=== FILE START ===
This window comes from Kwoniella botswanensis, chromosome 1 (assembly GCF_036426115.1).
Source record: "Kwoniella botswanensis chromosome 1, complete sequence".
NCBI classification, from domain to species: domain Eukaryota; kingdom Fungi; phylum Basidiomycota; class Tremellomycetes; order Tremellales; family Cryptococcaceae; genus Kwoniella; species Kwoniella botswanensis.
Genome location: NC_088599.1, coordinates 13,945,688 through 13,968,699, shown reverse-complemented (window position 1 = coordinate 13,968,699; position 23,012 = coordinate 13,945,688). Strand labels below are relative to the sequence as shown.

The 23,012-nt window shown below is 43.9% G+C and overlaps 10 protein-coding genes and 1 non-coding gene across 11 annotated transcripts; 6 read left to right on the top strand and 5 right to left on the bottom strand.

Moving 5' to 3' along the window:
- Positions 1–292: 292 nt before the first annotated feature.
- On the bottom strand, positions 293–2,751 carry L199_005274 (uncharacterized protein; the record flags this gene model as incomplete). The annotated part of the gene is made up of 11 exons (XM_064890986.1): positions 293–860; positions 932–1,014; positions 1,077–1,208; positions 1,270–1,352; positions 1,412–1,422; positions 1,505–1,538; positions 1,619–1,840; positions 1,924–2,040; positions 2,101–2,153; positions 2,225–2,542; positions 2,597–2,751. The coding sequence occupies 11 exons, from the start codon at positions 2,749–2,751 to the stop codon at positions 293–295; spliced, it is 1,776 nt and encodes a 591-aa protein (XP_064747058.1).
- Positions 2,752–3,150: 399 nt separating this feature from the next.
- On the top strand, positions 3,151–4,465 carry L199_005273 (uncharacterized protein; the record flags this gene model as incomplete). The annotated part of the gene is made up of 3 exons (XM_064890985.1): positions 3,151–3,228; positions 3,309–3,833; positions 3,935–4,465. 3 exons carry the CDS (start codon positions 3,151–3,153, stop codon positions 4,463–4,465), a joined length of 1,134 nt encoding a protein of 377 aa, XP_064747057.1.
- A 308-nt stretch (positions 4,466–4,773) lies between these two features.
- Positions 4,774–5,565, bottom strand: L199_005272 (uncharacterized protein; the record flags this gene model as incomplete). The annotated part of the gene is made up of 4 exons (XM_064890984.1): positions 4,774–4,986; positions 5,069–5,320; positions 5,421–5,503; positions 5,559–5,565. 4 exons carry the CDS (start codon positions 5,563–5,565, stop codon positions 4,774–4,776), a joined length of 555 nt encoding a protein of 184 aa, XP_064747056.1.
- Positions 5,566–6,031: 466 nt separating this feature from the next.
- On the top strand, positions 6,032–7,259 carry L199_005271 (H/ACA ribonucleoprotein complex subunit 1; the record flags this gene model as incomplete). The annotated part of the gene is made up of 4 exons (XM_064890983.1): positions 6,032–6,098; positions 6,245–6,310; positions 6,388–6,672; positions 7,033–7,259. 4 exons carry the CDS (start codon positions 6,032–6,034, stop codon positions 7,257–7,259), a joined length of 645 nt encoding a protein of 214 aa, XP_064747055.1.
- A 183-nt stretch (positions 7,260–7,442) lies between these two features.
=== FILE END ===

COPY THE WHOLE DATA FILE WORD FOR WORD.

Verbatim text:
This window comes from Kwoniella botswanensis, chromosome 1 (assembly GCF_036426115.1).
Source record: "Kwoniella botswanensis chromosome 1, complete sequence".
NCBI classification, from domain to species: domain Eukaryota; kingdom Fungi; phylum Basidiomycota; class Tremellomycetes; order Tremellales; family Cryptococcaceae; genus Kwoniella; species Kwoniella botswanensis.
Genome location: NC_088599.1, coordinates 13,945,688 through 13,968,699, shown reverse-complemented (window position 1 = coordinate 13,968,699; position 23,012 = coordinate 13,945,688). Strand labels below are relative to the sequence as shown.

The 23,012-nt window shown below is 43.9% G+C and overlaps 10 protein-coding genes and 1 non-coding gene across 11 annotated transcripts; 6 read left to right on the top strand and 5 right to left on the bottom strand.

Moving 5' to 3' along the window:
- Positions 1–292: 292 nt before the first annotated feature.
- On the bottom strand, positions 293–2,751 carry L199_005274 (uncharacterized protein; the record flags this gene model as incomplete). The annotated part of the gene is made up of 11 exons (XM_064890986.1): positions 293–860; positions 932–1,014; positions 1,077–1,208; positions 1,270–1,352; positions 1,412–1,422; positions 1,505–1,538; positions 1,619–1,840; positions 1,924–2,040; positions 2,101–2,153; positions 2,225–2,542; positions 2,597–2,751. The coding sequence occupies 11 exons, from the start codon at positions 2,749–2,751 to the stop codon at positions 293–295; spliced, it is 1,776 nt and encodes a 591-aa protein (XP_064747058.1).
- Positions 2,752–3,150: 399 nt separating this feature from the next.
- On the top strand, positions 3,151–4,465 carry L199_005273 (uncharacterized protein; the record flags this gene model as incomplete). The annotated part of the gene is made up of 3 exons (XM_064890985.1): positions 3,151–3,228; positions 3,309–3,833; positions 3,935–4,465. 3 exons carry the CDS (start codon positions 3,151–3,153, stop codon positions 4,463–4,465), a joined length of 1,134 nt encoding a protein of 377 aa, XP_064747057.1.
- A 308-nt stretch (positions 4,466–4,773) lies between these two features.
- Positions 4,774–5,565, bottom strand: L199_005272 (uncharacterized protein; the record flags this gene model as incomplete). The annotated part of the gene is made up of 4 exons (XM_064890984.1): positions 4,774–4,986; positions 5,069–5,320; positions 5,421–5,503; positions 5,559–5,565. 4 exons carry the CDS (start codon positions 5,563–5,565, stop codon positions 4,774–4,776), a joined length of 555 nt encoding a protein of 184 aa, XP_064747056.1.
- Positions 5,566–6,031: 466 nt separating this feature from the next.
- On the top strand, positions 6,032–7,259 carry L199_005271 (H/ACA ribonucleoprotein complex subunit 1; the record flags this gene model as incomplete). The annotated part of the gene is made up of 4 exons (XM_064890983.1): positions 6,032–6,098; positions 6,245–6,310; positions 6,388–6,672; positions 7,033–7,259. 4 exons carry the CDS (start codon positions 6,032–6,034, stop codon positions 7,257–7,259), a joined length of 645 nt encoding a protein of 214 aa, XP_064747055.1.
- A 183-nt stretch (positions 7,260–7,442) lies between these two features.